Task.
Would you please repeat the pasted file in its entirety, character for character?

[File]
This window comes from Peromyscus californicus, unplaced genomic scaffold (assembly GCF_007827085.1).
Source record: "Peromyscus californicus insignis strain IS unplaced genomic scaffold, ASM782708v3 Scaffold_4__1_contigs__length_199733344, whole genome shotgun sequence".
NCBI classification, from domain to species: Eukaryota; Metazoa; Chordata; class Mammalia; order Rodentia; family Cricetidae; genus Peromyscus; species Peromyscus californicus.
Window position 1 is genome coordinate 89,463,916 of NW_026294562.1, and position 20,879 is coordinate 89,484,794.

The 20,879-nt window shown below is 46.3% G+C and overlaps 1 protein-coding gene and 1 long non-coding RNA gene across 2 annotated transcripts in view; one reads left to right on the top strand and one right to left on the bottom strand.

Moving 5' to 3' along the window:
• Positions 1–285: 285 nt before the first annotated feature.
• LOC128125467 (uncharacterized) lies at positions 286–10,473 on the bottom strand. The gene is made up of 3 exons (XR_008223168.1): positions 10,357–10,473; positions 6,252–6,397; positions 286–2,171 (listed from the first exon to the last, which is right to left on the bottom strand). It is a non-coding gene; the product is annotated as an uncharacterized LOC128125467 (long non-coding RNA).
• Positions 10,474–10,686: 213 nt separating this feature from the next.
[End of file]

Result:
This window comes from Peromyscus californicus, unplaced genomic scaffold (assembly GCF_007827085.1).
Source record: "Peromyscus californicus insignis strain IS unplaced genomic scaffold, ASM782708v3 Scaffold_4__1_contigs__length_199733344, whole genome shotgun sequence".
NCBI classification, from domain to species: Eukaryota; Metazoa; Chordata; class Mammalia; order Rodentia; family Cricetidae; genus Peromyscus; species Peromyscus californicus.
Window position 1 is genome coordinate 89,463,916 of NW_026294562.1, and position 20,879 is coordinate 89,484,794.

The 20,879-nt window shown below is 46.3% G+C and overlaps 1 protein-coding gene and 1 long non-coding RNA gene across 2 annotated transcripts in view; one reads left to right on the top strand and one right to left on the bottom strand.

Moving 5' to 3' along the window:
• Positions 1–285: 285 nt before the first annotated feature.
• LOC128125467 (uncharacterized) lies at positions 286–10,473 on the bottom strand. The gene is made up of 3 exons (XR_008223168.1): positions 10,357–10,473; positions 6,252–6,397; positions 286–2,171 (listed from the first exon to the last, which is right to left on the bottom strand). It is a non-coding gene; the product is annotated as an uncharacterized LOC128125467 (long non-coding RNA).
• Positions 10,474–10,686: 213 nt separating this feature from the next.